When choosing cultured pearls
Look for lustre and orient in the shadow area of the pearl, not in the area upon which the light is shining. Colour tones should be clear, not dull or muddy. Watch out for cracks, chips or disfiguring blemishes. In addition, all pearls in a strand should blend well, particularly in regard to lustre, orient and colour. Roll a strand of pearls along a flat surface to determine if all pearls are strung through their exact centres; all of them should roll evenly without an eccentric wobble. Buy the best pearls you can afford, then choose the clasp. A decorative jewelled clasp can always be purchased later.
Choose a cultured pearl necklace for its effect on your appearance and personality. Long necklaces are informal and versatile, while short necklaces can be demure or sophisticated. Choker necklets enhance a long neck and longer strands slenderise and appear to elongate the neck. For fair skinned women, rose-hued pearls are most flattering, while cream and gold colour pearls set off darker skin tones best.
Here is a guide to necklace lengths and terminology:
Choker - 35-4Ocm (14"- 16") in length. Should nestle around the base of the neck in single or multiple strands.
Princess - 45cm (18") in length. Halfway between a choker and matinee length.
Matinee - 50-60cm (20"- 24") in length. Should fall to the top of the cleavage.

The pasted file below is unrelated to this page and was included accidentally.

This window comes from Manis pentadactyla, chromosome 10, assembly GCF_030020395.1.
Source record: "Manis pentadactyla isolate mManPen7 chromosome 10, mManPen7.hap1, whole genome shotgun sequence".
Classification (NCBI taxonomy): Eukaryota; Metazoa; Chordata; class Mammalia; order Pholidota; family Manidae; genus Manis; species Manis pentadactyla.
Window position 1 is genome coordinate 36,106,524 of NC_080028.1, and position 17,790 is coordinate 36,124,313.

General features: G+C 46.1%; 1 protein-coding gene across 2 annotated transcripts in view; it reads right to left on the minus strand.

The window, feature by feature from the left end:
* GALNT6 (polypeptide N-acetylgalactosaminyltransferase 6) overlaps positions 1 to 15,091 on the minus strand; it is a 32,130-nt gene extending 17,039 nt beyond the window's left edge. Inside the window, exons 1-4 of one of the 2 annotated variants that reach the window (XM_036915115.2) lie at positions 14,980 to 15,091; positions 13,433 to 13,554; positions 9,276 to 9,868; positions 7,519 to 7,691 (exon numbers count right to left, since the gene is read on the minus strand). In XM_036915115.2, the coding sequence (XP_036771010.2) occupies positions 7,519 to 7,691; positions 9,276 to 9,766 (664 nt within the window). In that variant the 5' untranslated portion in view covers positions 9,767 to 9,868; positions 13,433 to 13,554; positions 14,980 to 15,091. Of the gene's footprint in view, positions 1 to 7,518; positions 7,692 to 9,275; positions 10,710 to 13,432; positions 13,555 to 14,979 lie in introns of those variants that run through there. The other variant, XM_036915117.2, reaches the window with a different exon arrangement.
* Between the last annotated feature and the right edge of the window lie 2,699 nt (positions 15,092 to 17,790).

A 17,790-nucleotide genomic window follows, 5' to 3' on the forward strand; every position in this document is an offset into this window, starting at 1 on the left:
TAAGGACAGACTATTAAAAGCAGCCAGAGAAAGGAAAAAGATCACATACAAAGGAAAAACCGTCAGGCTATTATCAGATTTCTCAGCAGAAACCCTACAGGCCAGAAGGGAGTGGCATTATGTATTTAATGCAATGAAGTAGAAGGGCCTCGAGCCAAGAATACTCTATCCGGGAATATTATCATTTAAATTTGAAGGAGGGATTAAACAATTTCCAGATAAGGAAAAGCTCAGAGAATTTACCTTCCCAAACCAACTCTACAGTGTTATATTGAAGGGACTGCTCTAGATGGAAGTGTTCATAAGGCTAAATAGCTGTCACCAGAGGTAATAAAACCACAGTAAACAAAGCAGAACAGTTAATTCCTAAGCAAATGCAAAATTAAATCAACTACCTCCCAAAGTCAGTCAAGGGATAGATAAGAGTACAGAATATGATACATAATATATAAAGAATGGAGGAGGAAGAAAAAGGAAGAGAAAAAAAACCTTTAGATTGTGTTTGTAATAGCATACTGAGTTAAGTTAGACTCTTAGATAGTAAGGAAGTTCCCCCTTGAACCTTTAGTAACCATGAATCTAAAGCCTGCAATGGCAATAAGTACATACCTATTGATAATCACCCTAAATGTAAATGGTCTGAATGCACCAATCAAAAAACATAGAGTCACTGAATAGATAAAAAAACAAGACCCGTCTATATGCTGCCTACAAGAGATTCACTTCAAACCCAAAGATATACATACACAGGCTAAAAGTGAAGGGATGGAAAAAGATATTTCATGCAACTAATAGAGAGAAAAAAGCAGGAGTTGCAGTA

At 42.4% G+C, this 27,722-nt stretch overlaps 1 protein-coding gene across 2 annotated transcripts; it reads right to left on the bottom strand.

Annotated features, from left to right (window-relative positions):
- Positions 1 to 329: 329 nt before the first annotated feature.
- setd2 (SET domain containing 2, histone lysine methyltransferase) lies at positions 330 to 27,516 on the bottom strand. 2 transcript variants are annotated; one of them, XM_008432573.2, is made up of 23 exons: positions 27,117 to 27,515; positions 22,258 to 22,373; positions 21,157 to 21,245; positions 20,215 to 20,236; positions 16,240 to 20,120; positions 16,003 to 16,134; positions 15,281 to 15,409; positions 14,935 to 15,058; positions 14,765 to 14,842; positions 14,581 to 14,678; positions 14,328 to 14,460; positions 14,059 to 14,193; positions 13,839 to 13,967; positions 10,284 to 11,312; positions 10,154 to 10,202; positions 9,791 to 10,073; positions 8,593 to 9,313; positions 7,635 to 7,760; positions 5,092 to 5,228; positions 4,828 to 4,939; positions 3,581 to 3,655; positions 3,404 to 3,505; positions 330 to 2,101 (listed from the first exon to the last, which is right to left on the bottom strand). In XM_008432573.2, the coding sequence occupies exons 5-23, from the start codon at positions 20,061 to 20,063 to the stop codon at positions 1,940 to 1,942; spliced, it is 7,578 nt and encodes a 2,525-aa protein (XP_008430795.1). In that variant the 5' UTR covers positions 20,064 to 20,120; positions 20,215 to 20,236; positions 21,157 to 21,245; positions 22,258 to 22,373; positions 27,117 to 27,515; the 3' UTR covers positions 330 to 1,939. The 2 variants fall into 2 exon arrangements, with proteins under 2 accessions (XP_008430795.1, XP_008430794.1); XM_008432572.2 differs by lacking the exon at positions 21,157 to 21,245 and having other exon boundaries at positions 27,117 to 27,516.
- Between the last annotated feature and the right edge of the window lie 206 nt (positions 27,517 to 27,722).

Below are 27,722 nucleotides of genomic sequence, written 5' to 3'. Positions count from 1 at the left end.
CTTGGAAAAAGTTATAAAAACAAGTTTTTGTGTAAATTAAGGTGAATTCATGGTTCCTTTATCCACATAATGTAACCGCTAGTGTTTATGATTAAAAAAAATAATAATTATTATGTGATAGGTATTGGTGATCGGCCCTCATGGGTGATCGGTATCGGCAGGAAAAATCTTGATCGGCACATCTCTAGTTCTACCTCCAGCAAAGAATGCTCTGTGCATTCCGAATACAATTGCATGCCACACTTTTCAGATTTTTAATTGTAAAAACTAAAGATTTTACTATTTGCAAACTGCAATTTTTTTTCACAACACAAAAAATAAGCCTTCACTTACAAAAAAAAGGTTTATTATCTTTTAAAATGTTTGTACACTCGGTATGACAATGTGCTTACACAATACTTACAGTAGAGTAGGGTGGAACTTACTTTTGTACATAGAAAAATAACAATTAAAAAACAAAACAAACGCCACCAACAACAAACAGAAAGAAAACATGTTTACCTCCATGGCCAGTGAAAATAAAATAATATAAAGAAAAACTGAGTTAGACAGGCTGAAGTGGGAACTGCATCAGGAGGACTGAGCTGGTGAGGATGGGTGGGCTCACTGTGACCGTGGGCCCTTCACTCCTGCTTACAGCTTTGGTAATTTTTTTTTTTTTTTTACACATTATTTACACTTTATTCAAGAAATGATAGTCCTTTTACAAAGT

Opera - 70-80cm (28"-32") in length. Should fall to the breastbone.
Sautoir or Rope - Any pearl necklace longer than opera length.
Bib - Multiple strands of pearls, each shorter than the one below, nested together in one necklace.
Graduated - A necklace comprised of pearls which taper downward in size from large pearls in the centre to smaller pearls at the ends.
Uniform - A necklace which appears to be comprised entirely of pearls of the same size, though there is generally a slight difference in size between the centre and the end pearls for a more proportionate look.
Pearls come in all shapes
Cultured pearls come in a variety of shapes and the following are the most common: Round - The pearl is perfectly symmetrical. Semi-Round - The pearl is slightly off round. Egg - The pearl is an oval shape. Button - The pearl is a cushion shape. Semi-Baroque - The pearl's shape is irregular. Circled - This is a ringed pearl. Heavy Baroque - The pearl is irregular in shape with tails. Mabe - The pearl is a half sphere with one flat surface and comes in a variety of shapes including oval, round, pear and heart etc.
Cultured pearl care
- Cultured pearls are precious jewels and should be treated as such. The following guidelines may assist you in caring for them.
- Don't toss them carelessly into a purse or jewel box where they may be scratched by hard metal edges or harder stones.
- Don't wear pearls while bathing, in the shower or while playing sport.
- Put your pearls on after applying cosmetics, hairsprays and perfume.
- Before any cleaning is undertaken, seek the advice of your JWNZ jeweller.
- Have your pearls re-strung once a year if worn frequently.
- Have a knot between each pearl which will prevent loss if the string breaks.
Why you should buy pearls from a JWNZ jeweller
Admiring and reading about pearls may make you feel knowledgeable, but you're still not an expert. It you're thinking about buying pearls you need a trained professional jeweller whom you can trust, so you can be advised on quality as well as a suitable style.
Your JWNZ jeweller can recommend a necklace, for example, that will best enhance your appearance and provide advice about the care and protection of your pearls. Also, a suitable clasp can further enhance your strand of pearls. You can be assured of professional service and specialist, honest advice from your JWNZ jeweller.